"I think one of the things that we're trying to do is just, again, I think some firms come out and they go to the farmers and say, "You have to change all these things right now. If you're going to cut out your fertilizers, cut out your pesticides. Stop tilling your land." And the farmer's head explodes, right? They're like, "I can't change all that. I still have to feed my family, right? I still have to make a living on this thing." So, we kind of focus on the smaller incremental changes. You know, planting a crop like alfalfa that's in the soil for four or five years and brings some stability to the ground and fixes nitrogen back into the soil is really important, right? So that's a huge benefit for the farm. You know, farming with cover crops, again, a living root in the soil year-round is really important to keep the soil structure together and stop that erosion. And then it works better in no-till situations. So I think we're going to get there. Just, right now I think sometimes you like swing that pendulum in too far to one direction and then you lose all the people you hope to bring along the way. And that's where, when I was at Syngenta in the venture capital group, I always felt like I could help be that voice of the farmer. Now the group I'm with, we're all farm kids. We're all people that know what it's like and know how to talk to these important people in our ecosystem here. And so you know, I think we've got a chance to really make it work because we understand the language they're speaking and have solutions that are important for them. And at the end of the day, they have to make money, right? I think we sometimes forget that - no different than all of us - we have to feed our families. We have to do work that is important, but also if we're busking on the side of the road to feed our family, then we're probably...it's going to be tough, right?"Colin Steen is CEO of Legacy Agripartners. He has had a lifelong career in agriculture, spending over 25 years with Syngenta in a variety of commercial leadership and Venture Capital roles before joining Legacy Seed Companies (now Legacy Agripartners) in July 2020. His prior experience in running Golden Harvest Seeds has given him a deep understanding of the needs of the U.S. farmer. Colin grew up on a grain and cattle farm in Weldon, Saskatchewan, and holds a B.S. in Agriculture from the University of Saskatchewan and an MBA from the University of Guelph.https://legacyagripartners.comwww.oneplanetpodcast.orgwww.creativeprocess.info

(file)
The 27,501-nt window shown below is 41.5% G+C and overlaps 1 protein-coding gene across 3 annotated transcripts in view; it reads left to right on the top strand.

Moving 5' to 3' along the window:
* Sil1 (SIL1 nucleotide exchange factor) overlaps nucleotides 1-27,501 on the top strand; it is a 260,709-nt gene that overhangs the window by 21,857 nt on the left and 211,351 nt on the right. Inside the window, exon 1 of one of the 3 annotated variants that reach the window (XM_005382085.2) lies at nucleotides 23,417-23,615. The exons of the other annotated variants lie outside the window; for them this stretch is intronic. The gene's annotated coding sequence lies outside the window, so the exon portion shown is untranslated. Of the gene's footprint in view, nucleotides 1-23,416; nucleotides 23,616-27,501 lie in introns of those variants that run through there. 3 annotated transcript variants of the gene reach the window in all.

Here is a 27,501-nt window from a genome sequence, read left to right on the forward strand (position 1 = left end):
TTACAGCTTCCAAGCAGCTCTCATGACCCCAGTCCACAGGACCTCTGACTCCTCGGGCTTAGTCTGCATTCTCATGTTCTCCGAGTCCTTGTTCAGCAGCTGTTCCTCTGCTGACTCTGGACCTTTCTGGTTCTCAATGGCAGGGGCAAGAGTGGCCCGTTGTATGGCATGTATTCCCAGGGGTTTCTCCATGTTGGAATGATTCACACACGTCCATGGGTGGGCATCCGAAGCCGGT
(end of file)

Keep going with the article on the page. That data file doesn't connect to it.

One Planet Podcast
Colin Steen - CEO of Legacy Agripartners - Pushing Farming Forward

One Planet Podcast

Play Episode Listen Later Nov 22, 2022 44:59


Colin Steen is CEO of Legacy Agripartners. He has had a lifelong career in agriculture, spending over 25 years with Syngenta in a variety of commercial leadership and Venture Capital roles before joining Legacy Seed Companies (now Legacy Agripartners) in July 2020. His prior experience in running Golden Harvest Seeds has given him a deep understanding of the needs of the U.S. farmer. Colin grew up on a grain and cattle farm in Weldon, Saskatchewan, and holds a B.S. in Agriculture from the University of Saskatchewan and an MBA from the University of Guelph."I think one of the things that we're trying to do is just, again, I think some firms come out and they go to the farmers and say, "You have to change all these things right now. If you're going to cut out your fertilizers, cut out your pesticides. Stop tilling your land." And the farmer's head explodes, right? They're like, "I can't change all that. I still have to feed my family, right? I still have to make a living on this thing." So, we kind of focus on the smaller incremental changes. You know, planting a crop like alfalfa that's in the soil for four or five years and brings some stability to the ground and fixes nitrogen back into the soil is really important, right? So that's a huge benefit for the farm. You know, farming with cover crops, again, a living root in the soil year-round is really important to keep the soil structure together and stop that erosion. And then it works better in no-till situations. So I think we're going to get there. Just, right now I think sometimes you like swing that pendulum in too far to one direction and then you lose all the people you hope to bring along the way. And that's where, when I was at Syngenta in the venture capital group, I always felt like I could help be that voice of the farmer. Now the group I'm with, we're all farm kids. We're all people that know what it's like and know how to talk to these important people in our ecosystem here. And so you know, I think we've got a chance to really make it work because we understand the language they're speaking and have solutions that are important for them. And at the end of the day, they have to make money, right? I think we sometimes forget that - no different than all of us - we have to feed our families. We have to do work that is important, but also if we're busking on the side of the road to feed our family, then we're probably...it's going to be tough, right?"https://legacyagripartners.comwww.oneplanetpodcast.orgwww.creativeprocess.info

Sustainability, Climate Change, Politics, Circular Economy & Environmental Solutions · One Planet Podcast
Highlights - Colin Steen - CEO of Legacy Agripartners - Farming, Rural America, Sustainability

Sustainability, Climate Change, Politics, Circular Economy & Environmental Solutions · One Planet Podcast

Play Episode Listen Later Nov 22, 2022 9:47